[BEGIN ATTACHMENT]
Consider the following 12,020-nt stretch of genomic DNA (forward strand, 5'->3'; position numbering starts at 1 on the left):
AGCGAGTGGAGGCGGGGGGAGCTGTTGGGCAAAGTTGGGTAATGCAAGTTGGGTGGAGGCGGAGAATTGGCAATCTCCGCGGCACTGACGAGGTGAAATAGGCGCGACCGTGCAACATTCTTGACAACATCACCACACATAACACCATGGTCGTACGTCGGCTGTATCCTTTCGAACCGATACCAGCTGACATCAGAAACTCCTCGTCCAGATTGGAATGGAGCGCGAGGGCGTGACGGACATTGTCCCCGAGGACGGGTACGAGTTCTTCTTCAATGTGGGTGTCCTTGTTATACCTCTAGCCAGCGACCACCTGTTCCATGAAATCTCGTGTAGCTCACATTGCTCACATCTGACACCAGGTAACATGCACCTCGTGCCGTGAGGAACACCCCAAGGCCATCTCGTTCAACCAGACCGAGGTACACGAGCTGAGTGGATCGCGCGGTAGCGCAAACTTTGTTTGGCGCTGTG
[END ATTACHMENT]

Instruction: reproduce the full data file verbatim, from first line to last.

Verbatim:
Consider the following 12,020-nt stretch of genomic DNA (forward strand, 5'->3'; position numbering starts at 1 on the left):
AGCGAGTGGAGGCGGGGGGAGCTGTTGGGCAAAGTTGGGTAATGCAAGTTGGGTGGAGGCGGAGAATTGGCAATCTCCGCGGCACTGACGAGGTGAAATAGGCGCGACCGTGCAACATTCTTGACAACATCACCACACATAACACCATGGTCGTACGTCGGCTGTATCCTTTCGAACCGATACCAGCTGACATCAGAAACTCCTCGTCCAGATTGGAATGGAGCGCGAGGGCGTGACGGACATTGTCCCCGAGGACGGGTACGAGTTCTTCTTCAATGTGGGTGTCCTTGTTATACCTCTAGCCAGCGACCACCTGTTCCATGAAATCTCGTGTAGCTCACATTGCTCACATCTGACACCAGGTAACATGCACCTCGTGCCGTGAGGAACACCCCAAGGCCATCTCGTTCAACCAGACCGAGGTACACGAGCTGAGTGGATCGCGCGGTAGCGCAAACTTTGTTTGGCGCTGTG